Vehicle of change: licensing undocumented residents

License, please: Issuing New York State driver's licenses to undocumented residents would increase state revenues and road safety, according to Jeff Guillot.
By JEFF GUILLOT //

The face of our region is changing, both politically and socioeconomically, and it’s time we had some tough conversations. So, let’s get right to it: Long Island lawmakers and stakeholders should embrace state legislation that allows undocumented people to obtains driver’s licenses.

Let’s throw the morality and racial politics out of the conversation – our region has dealt with enough of that. I could wax poetic about fundamental fairness and social justice, but this isn’t really the right venue for that. Fact of the matter is, this initiative is good for the innovation economy.

It costs money to get a license. If this legislation were enacted, undocumented folks would have to go about the same process that most of us went through when we turned 16: a permit, a road test, registration fees. The Fiscal Policy Institute estimates the state would make $26 million in the program’s first year and further estimates the state would issue 250,000 new licenses (50,000 of those on Long Island), delivering another $49 million for state and local governments.

It costs even more money to buy and insure vehicles. The FPI estimates that car sales would increase statewide by 2 percent and – perhaps even more importantly – the number of uninsured vehicles would drop dramatically.

The proof is in the pudding: Since New Mexico began issuing licenses to undocumented people in 2003, the rate of uninsured vehicles has decreased almost 24 percentage points. In Utah, the rate of uninsured vehicles plunged from 28 percent to 8 percent.

New York is a no-fault state when it comes to car accidents, so having more insured cars on the road benefits everyone – even your auto insurance costs will invariably decrease. Further, New Mexico saw a precipitous drop in both alcohol-related crashes  (down 32 percent) and traffic fatalities (down 23 percent) after they implemented their program.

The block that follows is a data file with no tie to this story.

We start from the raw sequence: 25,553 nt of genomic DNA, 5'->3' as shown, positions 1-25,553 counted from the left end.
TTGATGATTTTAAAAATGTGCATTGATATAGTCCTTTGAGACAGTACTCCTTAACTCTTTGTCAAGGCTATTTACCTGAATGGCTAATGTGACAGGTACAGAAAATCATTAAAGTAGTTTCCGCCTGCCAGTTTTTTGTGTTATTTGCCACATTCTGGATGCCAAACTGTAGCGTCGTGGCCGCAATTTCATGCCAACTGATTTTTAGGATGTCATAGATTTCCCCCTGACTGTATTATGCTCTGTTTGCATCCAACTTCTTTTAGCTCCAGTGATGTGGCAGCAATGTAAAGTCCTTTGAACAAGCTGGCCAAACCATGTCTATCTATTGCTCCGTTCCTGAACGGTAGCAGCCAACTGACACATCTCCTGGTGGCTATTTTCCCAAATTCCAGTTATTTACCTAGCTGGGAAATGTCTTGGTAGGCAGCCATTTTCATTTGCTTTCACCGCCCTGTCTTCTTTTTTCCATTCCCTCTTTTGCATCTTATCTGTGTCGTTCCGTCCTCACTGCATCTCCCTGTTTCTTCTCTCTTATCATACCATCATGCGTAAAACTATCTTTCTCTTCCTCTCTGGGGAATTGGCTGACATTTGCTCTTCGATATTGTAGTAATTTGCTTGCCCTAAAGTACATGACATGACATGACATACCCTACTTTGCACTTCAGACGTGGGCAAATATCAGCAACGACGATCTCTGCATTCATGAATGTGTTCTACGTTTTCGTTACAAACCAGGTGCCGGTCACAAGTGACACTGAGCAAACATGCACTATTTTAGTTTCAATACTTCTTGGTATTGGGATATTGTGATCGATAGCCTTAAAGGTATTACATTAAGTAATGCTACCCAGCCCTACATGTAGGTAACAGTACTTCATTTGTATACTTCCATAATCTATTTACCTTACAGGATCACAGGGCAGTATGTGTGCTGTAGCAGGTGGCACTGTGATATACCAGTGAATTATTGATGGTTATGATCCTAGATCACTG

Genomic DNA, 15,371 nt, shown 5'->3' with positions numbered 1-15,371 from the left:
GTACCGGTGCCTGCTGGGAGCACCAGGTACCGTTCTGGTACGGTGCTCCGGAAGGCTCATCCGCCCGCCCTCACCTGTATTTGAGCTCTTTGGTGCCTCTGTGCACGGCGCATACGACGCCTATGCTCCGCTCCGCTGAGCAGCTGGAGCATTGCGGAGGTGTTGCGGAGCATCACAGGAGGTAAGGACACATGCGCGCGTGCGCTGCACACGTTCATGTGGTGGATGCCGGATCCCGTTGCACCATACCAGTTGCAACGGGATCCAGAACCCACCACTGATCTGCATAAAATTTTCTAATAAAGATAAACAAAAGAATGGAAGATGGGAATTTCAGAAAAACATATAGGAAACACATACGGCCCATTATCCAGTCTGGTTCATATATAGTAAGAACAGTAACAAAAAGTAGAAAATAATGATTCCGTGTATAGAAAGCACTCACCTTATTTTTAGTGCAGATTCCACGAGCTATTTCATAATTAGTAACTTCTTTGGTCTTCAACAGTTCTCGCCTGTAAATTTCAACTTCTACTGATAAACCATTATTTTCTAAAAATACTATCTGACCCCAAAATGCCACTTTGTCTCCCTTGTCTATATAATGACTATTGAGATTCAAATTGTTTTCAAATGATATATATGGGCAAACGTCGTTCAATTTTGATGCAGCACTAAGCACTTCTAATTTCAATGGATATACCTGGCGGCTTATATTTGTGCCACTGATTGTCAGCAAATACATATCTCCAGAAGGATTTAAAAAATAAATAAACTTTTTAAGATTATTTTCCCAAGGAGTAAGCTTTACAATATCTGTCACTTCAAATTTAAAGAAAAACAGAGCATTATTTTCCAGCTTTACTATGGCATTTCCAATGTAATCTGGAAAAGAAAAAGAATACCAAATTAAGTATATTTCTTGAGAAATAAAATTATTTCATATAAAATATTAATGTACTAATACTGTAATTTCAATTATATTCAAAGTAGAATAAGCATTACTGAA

Jeff Guillot: Driver education.

This is especially important on Long Island, where it’s no secret that our mass-transit systems are pretty abysmal. I assume most readers of this article have never ridden the Suffolk County Transit bus system; it’s terribly inefficient. More licensed drivers on the road means less people relying on a very unreliable system to get to work.

Areas like the Hauppauge Industrial Park and the North Fork’s wine region will demonstrably benefit from having more people able to travel from points west to work in industries like manufacturing, construction and agriculture.

The region wins when more people can afford to live here. For decades, stakeholders and politicians have bemoaned the purported exodus of young people from the region. One way to fight population stagnation is to create a society where more people can afford homes and other large purchases.

Simply put, licensed drivers are more likely to purchase larger items such as homes, vehicles and household appliances. One of the reasons Amazon and others have never considered Long Island is because we don’t have enough skilled workers readily available in the immediate area.

Passage of this legislation would generate revenue across the board, increase the number of potential homeowners in the region and make it easier for companies to hire skilled workers here. Seems like a no-brainer to me: New York should join the other 12 states that have already taken this step and pass this bill into law during this legislative session.

Jeff Guillot is a political science professor at Suffolk County Community College and a founding partner at Huntington- and New York City-based political consulting firm Millennial Strategies.

 


1 Comment on "Vehicle of change: licensing undocumented residents"

  1. Greg Demetriou | April 13, 2019 at 6:45 AM |

    Jeff,
    Your argument focuses only on the money generating potential of awarding drivers licensed to undocumented residents. You fail however to acknowledge that undocumented means illegal. The fundamental problem is not the small amounts of money the state wants to capture but ignoring the eight hundred pound behemoth in the room. Ignoring or erasing the consequences of illegality is wrong.

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